Hemlocks in southern Appalachia – more specifically, Great Smoky Mountains National Park – received a surprising ally in the battle against hemlock woolly adelgid (HWA). Unusually frigid temperatures that settled in the region this winter appear to have helped abbreviate the life cycle of the pest, which completes part of its development in winter, protected by its white, woolly silk. Snow cover also can help shelter the pest.
A prolonged period of below-zero temps at higher elevations of the park appears to have killed several populations – many of which have managed to survive and rebound in past winters. Last year’s drought encouraged growth of the pest population, but the combination of dry weather and sub-zero temperatures has taken its toll.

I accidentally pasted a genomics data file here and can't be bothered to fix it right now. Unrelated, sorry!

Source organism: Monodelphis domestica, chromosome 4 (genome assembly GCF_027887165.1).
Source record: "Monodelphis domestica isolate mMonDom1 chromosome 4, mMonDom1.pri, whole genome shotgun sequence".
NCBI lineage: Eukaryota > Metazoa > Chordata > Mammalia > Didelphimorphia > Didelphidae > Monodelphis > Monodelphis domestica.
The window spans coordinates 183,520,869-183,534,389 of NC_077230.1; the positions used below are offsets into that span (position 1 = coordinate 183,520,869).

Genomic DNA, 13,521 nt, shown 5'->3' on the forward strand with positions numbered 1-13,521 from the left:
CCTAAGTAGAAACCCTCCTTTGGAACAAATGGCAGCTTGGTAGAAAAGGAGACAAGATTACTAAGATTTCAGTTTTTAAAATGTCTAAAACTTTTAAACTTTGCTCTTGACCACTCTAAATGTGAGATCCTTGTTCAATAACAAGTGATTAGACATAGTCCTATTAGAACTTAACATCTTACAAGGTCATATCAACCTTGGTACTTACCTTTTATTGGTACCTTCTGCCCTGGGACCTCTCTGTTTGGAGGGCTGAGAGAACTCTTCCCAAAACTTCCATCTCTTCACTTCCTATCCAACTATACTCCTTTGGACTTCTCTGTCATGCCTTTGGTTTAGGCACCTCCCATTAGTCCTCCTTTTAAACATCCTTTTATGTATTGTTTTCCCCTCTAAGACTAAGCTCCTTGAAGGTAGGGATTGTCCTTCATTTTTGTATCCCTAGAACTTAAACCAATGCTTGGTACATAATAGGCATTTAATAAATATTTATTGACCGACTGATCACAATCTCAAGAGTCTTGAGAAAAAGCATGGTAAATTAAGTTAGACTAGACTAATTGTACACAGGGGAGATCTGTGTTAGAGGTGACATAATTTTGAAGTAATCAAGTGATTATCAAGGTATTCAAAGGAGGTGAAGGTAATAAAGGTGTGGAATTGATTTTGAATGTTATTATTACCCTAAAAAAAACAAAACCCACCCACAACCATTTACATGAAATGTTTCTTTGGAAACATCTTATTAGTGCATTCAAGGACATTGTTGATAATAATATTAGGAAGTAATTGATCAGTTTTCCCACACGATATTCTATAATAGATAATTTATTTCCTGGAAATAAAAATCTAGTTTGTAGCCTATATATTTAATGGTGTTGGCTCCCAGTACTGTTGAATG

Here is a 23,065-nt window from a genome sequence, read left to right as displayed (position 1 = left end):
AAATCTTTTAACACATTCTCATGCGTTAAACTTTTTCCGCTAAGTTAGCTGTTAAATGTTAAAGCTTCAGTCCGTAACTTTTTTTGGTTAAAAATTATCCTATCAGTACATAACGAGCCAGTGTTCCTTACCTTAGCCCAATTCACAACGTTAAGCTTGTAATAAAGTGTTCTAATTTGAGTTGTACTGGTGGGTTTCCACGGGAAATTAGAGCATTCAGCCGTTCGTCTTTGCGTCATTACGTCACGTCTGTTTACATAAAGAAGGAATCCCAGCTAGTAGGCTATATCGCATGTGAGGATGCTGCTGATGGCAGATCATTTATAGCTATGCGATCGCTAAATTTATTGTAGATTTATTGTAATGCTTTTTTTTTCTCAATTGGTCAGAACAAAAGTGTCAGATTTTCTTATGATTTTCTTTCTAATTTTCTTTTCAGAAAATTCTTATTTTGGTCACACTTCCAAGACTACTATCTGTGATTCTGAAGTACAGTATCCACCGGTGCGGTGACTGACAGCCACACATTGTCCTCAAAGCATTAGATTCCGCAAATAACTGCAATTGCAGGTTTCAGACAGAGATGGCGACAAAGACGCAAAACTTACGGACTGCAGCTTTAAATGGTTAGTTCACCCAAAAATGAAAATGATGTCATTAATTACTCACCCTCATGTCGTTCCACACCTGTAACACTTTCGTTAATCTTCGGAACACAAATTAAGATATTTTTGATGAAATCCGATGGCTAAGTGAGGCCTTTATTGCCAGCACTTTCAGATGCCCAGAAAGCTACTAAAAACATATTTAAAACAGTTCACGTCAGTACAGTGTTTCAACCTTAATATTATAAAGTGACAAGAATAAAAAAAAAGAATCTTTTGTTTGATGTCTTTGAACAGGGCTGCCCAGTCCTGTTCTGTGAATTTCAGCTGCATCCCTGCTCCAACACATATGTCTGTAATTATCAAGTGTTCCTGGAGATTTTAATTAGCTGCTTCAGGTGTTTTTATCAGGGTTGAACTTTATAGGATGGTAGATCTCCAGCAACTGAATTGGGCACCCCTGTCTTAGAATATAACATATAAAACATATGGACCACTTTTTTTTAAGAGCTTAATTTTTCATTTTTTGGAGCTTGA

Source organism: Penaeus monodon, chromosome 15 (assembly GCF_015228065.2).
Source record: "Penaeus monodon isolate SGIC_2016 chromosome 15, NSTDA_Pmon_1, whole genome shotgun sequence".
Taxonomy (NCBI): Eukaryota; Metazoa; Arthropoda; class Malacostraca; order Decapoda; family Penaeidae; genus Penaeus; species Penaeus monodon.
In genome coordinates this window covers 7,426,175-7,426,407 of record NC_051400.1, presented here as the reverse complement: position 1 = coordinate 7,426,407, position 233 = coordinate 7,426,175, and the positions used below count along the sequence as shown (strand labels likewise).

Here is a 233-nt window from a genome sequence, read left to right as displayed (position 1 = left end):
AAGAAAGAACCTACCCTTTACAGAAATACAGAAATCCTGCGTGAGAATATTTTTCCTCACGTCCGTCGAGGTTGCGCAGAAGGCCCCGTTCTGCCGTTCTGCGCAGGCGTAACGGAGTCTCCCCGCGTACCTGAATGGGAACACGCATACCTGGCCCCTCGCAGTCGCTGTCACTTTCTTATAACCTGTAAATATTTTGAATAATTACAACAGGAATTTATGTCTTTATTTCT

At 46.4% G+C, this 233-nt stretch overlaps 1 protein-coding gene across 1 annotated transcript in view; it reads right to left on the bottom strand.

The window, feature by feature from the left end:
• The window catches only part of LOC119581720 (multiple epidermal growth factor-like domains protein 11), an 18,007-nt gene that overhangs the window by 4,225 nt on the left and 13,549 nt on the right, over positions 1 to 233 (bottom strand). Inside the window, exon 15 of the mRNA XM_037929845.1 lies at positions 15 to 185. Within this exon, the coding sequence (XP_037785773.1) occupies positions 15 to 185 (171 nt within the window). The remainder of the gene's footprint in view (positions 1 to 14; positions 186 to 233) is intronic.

HWA was confirmed in Great Smoky Mountains National Park in 2002, where it thrived until the polar vortex of 2014-2015 stemmed its spread. It’s unlikely the pest will be completely eradicated, but efforts by the National Park Service – including some spraying and the introduction of predatory beetles – is aimed at keeping populations in check.